Government will ‘consider’ social welfare increases in budget – McGrath

Minister refuses to be drawn on specifics of any hikes but is ‘conscious’ of inflation

Minister for Public Expenditure and Reform Michael McGrath. Photograph: Nick Bradshaw

Minister for Public Expenditure and Reform Michael McGrath. Photograph: Nick Bradshaw

 

Minister for Public Expenditure and Reform Michael McGrath said the Government would consider the issue of core social welfare rates in Budget 2022, “conscious” that there had been no increases in the past two budgets and that households were grappling with inflation.

However, the Minister declined in an RTÉ Radio interview on Sunday to comment on reports that hikes of €3-€5 in core welfare rates and old age pension would be on the cards when the budget is unveiled next month.

Mr McGrath said he was “facing the realty of limited resources” following a spike in Government borrowing since the onset of the Covid-19 crisis and that he had “in the region of €1 billion” to make new budget decisions in the upcoming budget.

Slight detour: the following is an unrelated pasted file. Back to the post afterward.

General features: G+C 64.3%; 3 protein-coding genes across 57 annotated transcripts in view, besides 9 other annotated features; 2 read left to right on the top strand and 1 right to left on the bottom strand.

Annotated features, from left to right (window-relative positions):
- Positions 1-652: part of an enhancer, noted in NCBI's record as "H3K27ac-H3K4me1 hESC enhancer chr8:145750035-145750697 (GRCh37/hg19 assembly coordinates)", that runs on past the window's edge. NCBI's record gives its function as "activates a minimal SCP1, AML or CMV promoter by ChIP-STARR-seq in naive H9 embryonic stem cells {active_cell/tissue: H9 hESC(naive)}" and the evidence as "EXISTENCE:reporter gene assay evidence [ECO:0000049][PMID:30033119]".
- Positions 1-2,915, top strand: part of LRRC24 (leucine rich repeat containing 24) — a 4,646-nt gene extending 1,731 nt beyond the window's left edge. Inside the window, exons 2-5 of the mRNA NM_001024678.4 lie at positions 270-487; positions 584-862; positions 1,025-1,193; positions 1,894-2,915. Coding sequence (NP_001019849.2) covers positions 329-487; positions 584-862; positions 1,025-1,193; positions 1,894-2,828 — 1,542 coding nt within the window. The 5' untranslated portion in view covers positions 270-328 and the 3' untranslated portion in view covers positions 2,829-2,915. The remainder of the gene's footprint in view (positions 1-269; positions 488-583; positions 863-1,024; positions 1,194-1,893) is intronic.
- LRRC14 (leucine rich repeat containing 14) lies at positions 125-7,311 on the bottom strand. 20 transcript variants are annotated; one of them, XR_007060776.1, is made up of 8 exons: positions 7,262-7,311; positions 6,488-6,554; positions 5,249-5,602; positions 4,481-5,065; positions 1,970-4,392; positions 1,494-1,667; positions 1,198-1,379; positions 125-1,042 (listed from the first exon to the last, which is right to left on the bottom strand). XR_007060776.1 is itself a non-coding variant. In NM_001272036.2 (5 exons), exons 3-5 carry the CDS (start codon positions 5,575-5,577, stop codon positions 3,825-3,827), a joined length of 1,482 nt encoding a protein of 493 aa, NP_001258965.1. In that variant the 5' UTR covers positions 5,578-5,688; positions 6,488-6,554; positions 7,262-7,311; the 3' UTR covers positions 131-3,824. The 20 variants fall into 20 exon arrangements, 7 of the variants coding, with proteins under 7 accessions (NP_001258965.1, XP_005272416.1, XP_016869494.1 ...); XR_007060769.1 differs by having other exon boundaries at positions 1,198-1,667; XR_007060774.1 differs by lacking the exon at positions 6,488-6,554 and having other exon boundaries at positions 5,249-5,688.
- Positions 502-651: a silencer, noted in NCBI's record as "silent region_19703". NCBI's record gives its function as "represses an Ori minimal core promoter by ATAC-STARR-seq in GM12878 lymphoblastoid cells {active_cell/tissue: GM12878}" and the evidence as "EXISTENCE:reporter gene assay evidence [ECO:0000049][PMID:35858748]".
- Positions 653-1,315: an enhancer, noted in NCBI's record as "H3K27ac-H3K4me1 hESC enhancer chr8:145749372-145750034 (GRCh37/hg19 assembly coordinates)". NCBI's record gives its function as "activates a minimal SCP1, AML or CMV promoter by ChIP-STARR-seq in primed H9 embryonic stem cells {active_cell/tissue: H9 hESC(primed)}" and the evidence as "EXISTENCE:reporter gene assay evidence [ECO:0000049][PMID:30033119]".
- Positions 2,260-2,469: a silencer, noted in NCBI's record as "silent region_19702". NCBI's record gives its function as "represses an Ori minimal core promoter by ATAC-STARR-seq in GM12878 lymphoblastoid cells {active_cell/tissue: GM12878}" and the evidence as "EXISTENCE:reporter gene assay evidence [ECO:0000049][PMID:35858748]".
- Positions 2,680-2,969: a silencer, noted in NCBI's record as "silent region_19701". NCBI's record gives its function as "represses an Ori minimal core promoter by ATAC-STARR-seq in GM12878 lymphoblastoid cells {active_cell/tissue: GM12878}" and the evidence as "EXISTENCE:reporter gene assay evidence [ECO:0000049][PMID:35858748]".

“We are at the point in the next three weeks where specific decisions have to be made,” he said.

The Minister said a key objective in framing the budget would be on getting certain public services “to resume functions in as normal a way as possible” after the pandemic, particularly in in the healthcare sector, where there has been an increase in waiting lists.

He said there would also be a focus on “securing economic recovery”, following a rebound in activity as Covid-19 restrictions ease.

“We need to see that transition into a sustainable recovery, because when I look at all of the challenges that I have to try to manage on the expenditure side of the budget – in childcare, in healthcare, in education, in housing, in transport, on capital spending – I’m in a position to meet many of those needs if we have a strong economy that has delivered the type of revenues that we need to meet the legitimate expectations that people have,” he said.

Repairing finances

The Minister said the Government was also now entering a period where it needed to commence the repairing of the public finances.

“We had, understandably, a very large [budget] deficit last year and we’ll have a very large deficit this year. But we’ll need to start reducing it. We will do that by, over time, carefully and gradually tapering the pandemic-related emergency expenditures and managing our core expenditures in a sustainable and responsible way,” he said.

The Irish Fiscal Advisory Council said last week that stronger tax receipts and lower spending on wage supports would result in a smaller-than-expected budget deficit this year, but was critical of the Government’s revised budgetary strategy, outlined in its recent summer economic statement. This envisages higher spending and bigger budget deficits to 2025, facilitated by an additional €18.8 billion in borrowing.